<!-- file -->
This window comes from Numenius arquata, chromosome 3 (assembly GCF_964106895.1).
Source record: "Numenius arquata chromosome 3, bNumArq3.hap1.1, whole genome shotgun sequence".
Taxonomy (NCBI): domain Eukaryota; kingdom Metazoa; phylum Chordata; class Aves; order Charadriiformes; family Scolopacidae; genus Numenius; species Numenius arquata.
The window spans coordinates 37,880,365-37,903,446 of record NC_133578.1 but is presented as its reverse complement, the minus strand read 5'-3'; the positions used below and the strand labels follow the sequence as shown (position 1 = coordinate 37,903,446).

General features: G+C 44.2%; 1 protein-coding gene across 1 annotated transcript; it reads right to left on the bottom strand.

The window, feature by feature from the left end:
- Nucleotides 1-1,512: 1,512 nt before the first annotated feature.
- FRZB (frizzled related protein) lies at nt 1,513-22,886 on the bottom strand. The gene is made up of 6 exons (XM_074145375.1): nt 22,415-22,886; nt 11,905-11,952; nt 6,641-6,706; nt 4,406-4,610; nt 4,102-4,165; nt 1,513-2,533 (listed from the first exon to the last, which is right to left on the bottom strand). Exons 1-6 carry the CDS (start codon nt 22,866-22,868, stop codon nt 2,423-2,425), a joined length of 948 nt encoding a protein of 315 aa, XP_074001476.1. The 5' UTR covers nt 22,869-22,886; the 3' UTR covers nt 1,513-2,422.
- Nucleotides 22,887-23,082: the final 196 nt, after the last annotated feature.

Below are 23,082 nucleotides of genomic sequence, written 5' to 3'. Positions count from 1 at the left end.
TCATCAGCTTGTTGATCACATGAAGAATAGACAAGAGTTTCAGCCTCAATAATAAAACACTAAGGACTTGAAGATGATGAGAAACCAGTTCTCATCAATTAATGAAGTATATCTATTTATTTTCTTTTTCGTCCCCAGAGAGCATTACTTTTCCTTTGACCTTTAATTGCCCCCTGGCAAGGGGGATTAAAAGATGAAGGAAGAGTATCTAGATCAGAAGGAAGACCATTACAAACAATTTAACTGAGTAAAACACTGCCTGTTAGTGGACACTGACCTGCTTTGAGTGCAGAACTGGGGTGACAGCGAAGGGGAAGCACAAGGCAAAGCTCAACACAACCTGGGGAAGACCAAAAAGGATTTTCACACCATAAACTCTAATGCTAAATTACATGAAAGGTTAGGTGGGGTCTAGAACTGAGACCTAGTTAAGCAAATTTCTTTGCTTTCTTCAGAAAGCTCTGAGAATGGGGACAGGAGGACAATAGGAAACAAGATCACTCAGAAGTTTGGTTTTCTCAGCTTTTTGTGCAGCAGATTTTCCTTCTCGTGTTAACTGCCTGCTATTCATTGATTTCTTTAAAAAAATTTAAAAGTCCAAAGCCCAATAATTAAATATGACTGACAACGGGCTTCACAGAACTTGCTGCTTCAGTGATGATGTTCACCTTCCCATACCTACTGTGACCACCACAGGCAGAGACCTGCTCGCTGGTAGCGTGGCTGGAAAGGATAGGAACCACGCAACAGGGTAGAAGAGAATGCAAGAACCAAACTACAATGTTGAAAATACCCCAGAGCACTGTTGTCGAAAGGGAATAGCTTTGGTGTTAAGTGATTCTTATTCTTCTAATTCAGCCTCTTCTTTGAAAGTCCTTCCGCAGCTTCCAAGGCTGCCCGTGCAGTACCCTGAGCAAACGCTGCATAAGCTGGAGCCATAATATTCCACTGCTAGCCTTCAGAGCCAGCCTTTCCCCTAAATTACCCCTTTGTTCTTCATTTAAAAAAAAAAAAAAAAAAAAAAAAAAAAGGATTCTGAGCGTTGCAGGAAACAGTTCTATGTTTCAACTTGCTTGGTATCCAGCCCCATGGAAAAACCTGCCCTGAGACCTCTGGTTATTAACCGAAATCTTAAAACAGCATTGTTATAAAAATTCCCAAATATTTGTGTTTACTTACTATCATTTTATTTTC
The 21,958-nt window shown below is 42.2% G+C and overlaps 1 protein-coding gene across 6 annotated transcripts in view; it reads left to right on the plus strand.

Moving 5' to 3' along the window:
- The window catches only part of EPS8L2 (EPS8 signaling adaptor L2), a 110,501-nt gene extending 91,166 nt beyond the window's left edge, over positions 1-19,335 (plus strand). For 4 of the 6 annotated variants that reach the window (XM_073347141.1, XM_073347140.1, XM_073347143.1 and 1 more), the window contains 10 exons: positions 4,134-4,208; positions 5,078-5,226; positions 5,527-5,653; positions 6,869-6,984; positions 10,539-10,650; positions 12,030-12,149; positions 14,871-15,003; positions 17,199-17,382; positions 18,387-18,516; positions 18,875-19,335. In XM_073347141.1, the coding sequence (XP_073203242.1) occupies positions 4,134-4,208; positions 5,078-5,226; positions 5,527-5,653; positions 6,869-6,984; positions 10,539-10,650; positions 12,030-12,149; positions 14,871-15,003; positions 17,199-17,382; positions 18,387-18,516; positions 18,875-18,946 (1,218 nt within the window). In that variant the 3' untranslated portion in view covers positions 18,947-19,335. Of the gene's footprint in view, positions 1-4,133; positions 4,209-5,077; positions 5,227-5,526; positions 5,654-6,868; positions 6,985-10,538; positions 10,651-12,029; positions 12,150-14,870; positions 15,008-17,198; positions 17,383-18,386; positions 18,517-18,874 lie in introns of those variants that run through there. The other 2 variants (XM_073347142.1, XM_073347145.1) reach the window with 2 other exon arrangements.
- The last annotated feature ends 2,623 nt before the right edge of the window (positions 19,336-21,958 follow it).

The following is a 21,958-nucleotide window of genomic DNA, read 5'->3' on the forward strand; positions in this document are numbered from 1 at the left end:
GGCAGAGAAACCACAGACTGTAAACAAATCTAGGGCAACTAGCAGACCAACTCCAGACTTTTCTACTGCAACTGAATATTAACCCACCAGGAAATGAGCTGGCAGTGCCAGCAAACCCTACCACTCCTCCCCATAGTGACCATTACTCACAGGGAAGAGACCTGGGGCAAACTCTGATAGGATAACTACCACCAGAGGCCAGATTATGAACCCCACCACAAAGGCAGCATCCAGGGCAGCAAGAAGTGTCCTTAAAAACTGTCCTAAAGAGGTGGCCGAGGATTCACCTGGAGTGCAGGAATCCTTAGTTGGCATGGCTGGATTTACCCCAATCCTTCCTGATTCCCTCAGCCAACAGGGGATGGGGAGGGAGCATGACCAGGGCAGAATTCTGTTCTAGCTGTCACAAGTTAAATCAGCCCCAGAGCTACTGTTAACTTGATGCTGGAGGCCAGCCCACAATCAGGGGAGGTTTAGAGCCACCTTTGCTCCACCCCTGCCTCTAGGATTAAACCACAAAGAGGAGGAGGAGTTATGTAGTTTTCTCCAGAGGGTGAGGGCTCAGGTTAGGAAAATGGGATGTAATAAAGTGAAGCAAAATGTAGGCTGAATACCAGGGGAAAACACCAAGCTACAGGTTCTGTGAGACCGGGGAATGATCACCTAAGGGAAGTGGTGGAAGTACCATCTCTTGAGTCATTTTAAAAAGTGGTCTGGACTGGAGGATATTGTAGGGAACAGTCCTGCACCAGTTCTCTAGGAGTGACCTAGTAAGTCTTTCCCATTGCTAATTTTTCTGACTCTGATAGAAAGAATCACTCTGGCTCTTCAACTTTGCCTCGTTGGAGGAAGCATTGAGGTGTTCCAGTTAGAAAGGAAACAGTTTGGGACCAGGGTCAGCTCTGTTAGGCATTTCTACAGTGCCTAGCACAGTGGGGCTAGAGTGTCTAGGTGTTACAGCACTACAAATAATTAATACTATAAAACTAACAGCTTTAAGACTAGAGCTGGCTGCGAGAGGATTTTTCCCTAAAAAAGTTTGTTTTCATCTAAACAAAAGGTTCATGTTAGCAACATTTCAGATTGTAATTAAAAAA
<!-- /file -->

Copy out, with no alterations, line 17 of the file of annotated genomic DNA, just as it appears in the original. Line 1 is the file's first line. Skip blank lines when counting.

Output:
GGCAGAGAAACCACAGACTGTAAACAAATCTAGGGCAACTAGCAGACCAACTCCAGACTTTTCTACTGCAACTGAATATTAACCCACCAGGAAATGAGCTGGCAGTGCCAGCAAACCCTACCACTCCTCCCCATAGTGACCATTACTCACAGGGAAGAGACCTGGGGCAAACTCTGATAGGATAACTACCACCAGAGGCCAGATTATGAACCCCACCACAAAGGCAGCATCCAGGGCAGCAAGAAGTGTCCTTAAAAACTGTCCTAAAGAGGTGGCCGAGGATTCACCTGGAGTGCAGGAATCCTTAGTTGGCATGGCTGGATTTACCCCAATCCTTCCTGATTCCCTCAGCCAACAGGGGATGGGGAGGGAGCATGACCAGGGCAGAATTCTGTTCTAGCTGTCACAAGTTAAATCAGCCCCAGAGCTACTGTTAACTTGATGCTGGAGGCCAGCCCACAATCAGGGGAGGTTTAGAGCCACCTTTGCTCCACCCCTGCCTCTAGGATTAAACCACAAAGAGGAGGAGGAGTTATGTAGTTTTCTCCAGAGGGTGAGGGCTCAGGTTAGGAAAATGGGATGTAATAAAGTGAAGCAAAATGTAGGCTGAATACCAGGGGAAAACACCAAGCTACAGGTTCTGTGAGACCGGGGAATGATCACCTAAGGGAAGTGGTGGAAGTACCATCTCTTGAGTCATTTTAAAAAGTGGTCTGGACTGGAGGATATTGTAGGGAACAGTCCTGCACCAGTTCTCTAGGAGTGACCTAGTAAGTCTTTCCCATTGCTAATTTTTCTGACTCTGATAGAAAGAATCACTCTGGCTCTTCAACTTTGCCTCGTTGGAGGAAGCATTGAGGTGTTCCAGTTAGAAAGGAAACAGTTTGGGACCAGGGTCAGCTCTGTTAGGCATTTCTACAGTGCCTAGCACAGTGGGGCTAGAGTGTCTAGGTGTTACAGCACTACAAATAATTAATACTATAAAACTAACAGCTTTAAGACTAGAGCTGGCTGCGAGAGGATTTTTCCCTAAAAAAGTTTGTTTTCATCTAAACAAAAGGTTCATGTTAGCAACATTTCAGATTGTAATTAAAAAA